The people carrying out the assessment will consider other community based options that might help you, such as support and treatment in your home. The assessors will try to consider all the options and listen to your opinions and, if possible, will talk to your close family.
Mental Health Act Assessments are usually carried out by:
The doctors and AMHP will make a Mental Health Act Assessment by interviewing you and by speaking to other professionals who know you and your close family.
During the interview they may ask you about a number of things, including:
- how you're feeling and what thoughts you're having
- your lifestyle, daily routine and living situation
- whether you've been taking any medication you're prescribed
- whether you’ve been using drugs or alcohol
- any plans you may have made to harm yourself or others
If you're being assessed under the Mental Health Act you can:
- ask to have someone with you for support (this might be a family member, friend or advocate)
- ask for a short break in the interview if you need to
- ask to speak to the AMHP alone
The role of an approved mental health professional (AMHP)
The role of the Approved Mental Health Professional in the assessment process is to give a non-medical view about your situation. This might include looking at social aspects of your life such as your living situation, what support you have and whether you’re looking after yourself properly.
Outcomes of a Mental Health Act Assessment
If the assessors decide to detain you in hospital the 2 doctors must agree that you are suffering from a mental disorder and that you need to be detained in hospital for assessment or treatment. They must also agree that it is in the interests of your own health and safety or to protect the safety of other people. The possible outcomes of the assessment are:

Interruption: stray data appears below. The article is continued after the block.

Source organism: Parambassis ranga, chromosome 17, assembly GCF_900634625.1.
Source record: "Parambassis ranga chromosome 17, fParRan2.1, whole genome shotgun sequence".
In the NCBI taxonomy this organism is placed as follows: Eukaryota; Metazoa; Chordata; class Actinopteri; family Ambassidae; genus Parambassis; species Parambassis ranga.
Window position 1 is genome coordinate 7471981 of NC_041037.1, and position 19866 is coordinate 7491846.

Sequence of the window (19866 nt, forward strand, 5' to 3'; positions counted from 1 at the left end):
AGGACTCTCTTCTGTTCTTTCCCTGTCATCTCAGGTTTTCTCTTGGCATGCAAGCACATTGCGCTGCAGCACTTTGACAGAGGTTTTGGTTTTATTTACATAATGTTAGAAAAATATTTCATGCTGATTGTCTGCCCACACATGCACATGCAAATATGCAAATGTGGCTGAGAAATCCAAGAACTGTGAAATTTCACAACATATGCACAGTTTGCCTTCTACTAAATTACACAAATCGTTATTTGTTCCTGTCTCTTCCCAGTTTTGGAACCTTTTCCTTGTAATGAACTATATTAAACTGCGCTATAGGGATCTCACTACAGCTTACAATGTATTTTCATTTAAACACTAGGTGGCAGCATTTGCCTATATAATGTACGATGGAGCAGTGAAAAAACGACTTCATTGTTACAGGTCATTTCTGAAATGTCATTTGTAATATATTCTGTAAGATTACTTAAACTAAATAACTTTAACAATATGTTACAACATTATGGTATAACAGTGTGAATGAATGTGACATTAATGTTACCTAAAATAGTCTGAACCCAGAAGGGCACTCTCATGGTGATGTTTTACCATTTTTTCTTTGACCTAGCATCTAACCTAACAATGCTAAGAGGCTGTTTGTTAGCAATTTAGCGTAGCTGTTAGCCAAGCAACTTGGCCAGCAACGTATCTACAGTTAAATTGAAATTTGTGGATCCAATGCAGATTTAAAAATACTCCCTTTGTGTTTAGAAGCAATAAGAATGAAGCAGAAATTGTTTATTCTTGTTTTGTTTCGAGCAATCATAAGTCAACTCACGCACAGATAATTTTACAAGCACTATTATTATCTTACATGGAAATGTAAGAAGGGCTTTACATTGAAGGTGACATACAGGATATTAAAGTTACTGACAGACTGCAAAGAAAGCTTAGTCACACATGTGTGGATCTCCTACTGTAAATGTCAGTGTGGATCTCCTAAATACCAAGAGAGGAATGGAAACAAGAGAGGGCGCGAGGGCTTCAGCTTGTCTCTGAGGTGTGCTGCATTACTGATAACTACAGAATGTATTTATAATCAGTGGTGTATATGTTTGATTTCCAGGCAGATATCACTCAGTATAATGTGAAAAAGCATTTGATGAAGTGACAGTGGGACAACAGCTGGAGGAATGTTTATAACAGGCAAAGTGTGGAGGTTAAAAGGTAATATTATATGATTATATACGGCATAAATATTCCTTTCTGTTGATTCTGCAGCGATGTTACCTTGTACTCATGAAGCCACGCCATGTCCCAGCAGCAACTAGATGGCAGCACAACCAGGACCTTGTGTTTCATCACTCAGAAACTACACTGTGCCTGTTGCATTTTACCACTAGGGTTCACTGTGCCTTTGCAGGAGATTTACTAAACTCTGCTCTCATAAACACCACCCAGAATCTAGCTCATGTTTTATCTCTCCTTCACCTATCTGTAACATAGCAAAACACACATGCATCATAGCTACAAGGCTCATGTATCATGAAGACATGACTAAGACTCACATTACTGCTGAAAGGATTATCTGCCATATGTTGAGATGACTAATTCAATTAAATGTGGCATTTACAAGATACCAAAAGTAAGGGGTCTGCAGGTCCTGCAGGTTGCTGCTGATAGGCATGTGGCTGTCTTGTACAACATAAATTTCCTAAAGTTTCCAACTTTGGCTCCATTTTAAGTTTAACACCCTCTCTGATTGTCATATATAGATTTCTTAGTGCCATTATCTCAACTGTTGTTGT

Section 2 of the Mental Health Act authorises your detention in hospital for assessment of your mental disorder (or assessment followed by treatment). Detention under Section 2 can normally only last for up to 28 days.
Section 3 of the Act authorises your detention in hospital so that you can receive treatment for your mental disorder. Detention under Section 3 can last for an initial period of up to 6 months, after which it can be renewed if necessary.
Supervised Community Treatment or Community Treatment Order
You can be placed on a Supervised Community Treatment Order after being detained in hospital under 'treatment sections' of the Mental Health Act. The Community Treatment Order will set out certain conditions that you must comply with while living in the community. If you fail to comply, you can be returned ('recalled') to hospital.
If you have been detained under the Mental Health Act, independent specialist advocacy services can help you to understand your legal rights and express your views. You can contact the service yourself or a family member or friend can make the referral for you.
You also have the right to appeal against your detention (within a specified period) and ward staff will support you to obtain a solicitor to act on your behalf.
You may also wish to find out about mental health crisis support services including helplines and mental health services and therapies.
Support if you are the person's nearest relative
If you care for someone who is being assessed under the Mental Health Act the AMHP carrying out the assessment will support you and answer your queries wherever possible.
If you are also the person's nearest relative then the AMHP must let you know within a reasonable time if they are going to be detained under Section 2 of the Mental Health Act. If you don't agree with the decisions you can object by writing to the managers of the hospital the person is detained in.
The 'Mental Health Act Assessment – Information for Carers' leaflet attached to this page has further information about your rights as the nearest relative or carer.
The Carers in Derbyshire website has general advice and information for carers. You may also wish to consider getting a Carers Emergency Card.